Education and Counseling for Individuals Affected by Autism Spectrum Disorders


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How To Get Other Family Members To Accept Your Child's Diagnosis

"I'm a stay-at-home mom. My husband works out of town and is only home on weekends. My question is how can I get my husband and in-laws to accept our daughter’s diagnosis? They claim I am just 'making this up' and that it's really a behavior problem with her – not a 'disorder'."

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jj said...

Sharing these blogs with my family through facebook and email has really helped them understand aspergers. It hurts to have family members believe that you are a bad parent because they see poor social skills in your child. Remember not to take comments personal. You know your child best and are doing what you can so you are a great parent.

Anonymous said...

Stephanie Moore I use to think if I heard one more time "don't you think he'll grow out of it" I'd scream. I've realized over the years that sometimes you just need to let people know that it's rough and you need some support. By being willing to speak openly about some of the issues we face, I believe you can raise awareness and help other to understand.
about a minute ago · Like

Anonymous said...

Theresa Van Poucke-Shanahan My family are so old school....they say unbelievable things such as, there is nothing wrong with him that a good beating wouldn't cure, you are just spoiling him, put your foot down and the worst are not a good parent. Their negativity has turned me against them.
17 hours ago · Like

Anonymous said...

Well, I grew up in the stone ages before anybody knew anything about Aspergers. During my son's evaluation process, I realized that I fit the diagnositic criteria for Aspergers as well. But my parents and teachers were clueless about what my deal was. I can attest that my Aspergers traits have caused a great degree of pain and confusion in my life. As a child, though nobody discussed these issues with me, I noticed that I was different. I struggled with handwriting and wondered why I had so much more trouble with it than the other kids. I could read just fine, but when I read aloud in class, I struggled terribly because I could not coorinate those different areas of my brain like the other kids. I never understood why the other kids didn't want to play with me....and it hurt....deeply!!! My son on the other hand has had a tremendous amount of help with social skills and handwriting. He understands that he is highly intelligent in some areas and needs to work harder in others...and that he is a wonderful person with much to offer. He is SO MUCH BETTER OFF because we understand what is going on with him and HE GETS HELP APPROPRIATE TO HIS DIAGNOSIS!!! He has confidence and self-esteem far beyond what I had at his age and he is much better off! Theresa, I pray that your family can grow to understand that one size does not fit all when it comes to dealing with handling behavior of children. Aspergers children do need discipline ( like any child. BUT it is important to understand the intend of behavior and how well that particular child manages it. For example, now that I understand Aspergers better, I know that I have to make sure my son really is hearing me when I ask him to do a chore. If he is absorbed by visual stimuli, he can be oblivious to auditory input. Before he gets in trouble for not doing something, I have to ensure that he really did understand what I was asking of him. So a diagnosis can be crucial in discovering better ways to handle a child.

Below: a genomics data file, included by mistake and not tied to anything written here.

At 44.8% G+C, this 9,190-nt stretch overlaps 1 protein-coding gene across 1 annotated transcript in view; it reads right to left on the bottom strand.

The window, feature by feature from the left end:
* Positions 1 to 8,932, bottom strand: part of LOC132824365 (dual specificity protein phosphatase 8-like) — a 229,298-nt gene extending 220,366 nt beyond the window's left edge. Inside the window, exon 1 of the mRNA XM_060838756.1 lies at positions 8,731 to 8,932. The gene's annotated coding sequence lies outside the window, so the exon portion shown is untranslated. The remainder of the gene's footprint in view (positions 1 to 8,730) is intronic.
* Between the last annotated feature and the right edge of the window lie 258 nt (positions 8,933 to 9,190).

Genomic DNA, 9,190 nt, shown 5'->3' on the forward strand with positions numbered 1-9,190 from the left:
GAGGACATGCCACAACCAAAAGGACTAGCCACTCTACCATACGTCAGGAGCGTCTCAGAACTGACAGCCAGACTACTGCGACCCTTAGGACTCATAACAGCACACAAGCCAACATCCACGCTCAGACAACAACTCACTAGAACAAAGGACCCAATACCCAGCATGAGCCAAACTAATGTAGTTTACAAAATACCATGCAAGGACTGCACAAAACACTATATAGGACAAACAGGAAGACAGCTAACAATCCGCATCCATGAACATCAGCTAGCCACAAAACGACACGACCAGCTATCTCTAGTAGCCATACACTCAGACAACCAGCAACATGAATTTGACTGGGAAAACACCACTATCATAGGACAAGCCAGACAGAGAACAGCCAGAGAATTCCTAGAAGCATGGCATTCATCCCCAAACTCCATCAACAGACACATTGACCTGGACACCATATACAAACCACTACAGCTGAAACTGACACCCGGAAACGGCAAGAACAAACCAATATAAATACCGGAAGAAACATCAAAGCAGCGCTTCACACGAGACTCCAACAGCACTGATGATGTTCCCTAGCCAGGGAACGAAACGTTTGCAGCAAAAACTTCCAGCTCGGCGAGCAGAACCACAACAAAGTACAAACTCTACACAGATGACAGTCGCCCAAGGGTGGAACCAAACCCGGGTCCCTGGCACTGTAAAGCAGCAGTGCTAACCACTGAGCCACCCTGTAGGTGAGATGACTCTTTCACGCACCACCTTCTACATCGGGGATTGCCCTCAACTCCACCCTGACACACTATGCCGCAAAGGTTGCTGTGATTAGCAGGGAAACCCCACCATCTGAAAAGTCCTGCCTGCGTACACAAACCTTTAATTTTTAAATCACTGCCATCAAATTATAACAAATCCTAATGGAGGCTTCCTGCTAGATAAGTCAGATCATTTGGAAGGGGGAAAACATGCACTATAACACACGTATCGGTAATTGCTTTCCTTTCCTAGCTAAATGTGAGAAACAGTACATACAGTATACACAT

Anonymous said...

Theresa Van Poucke-Shanahan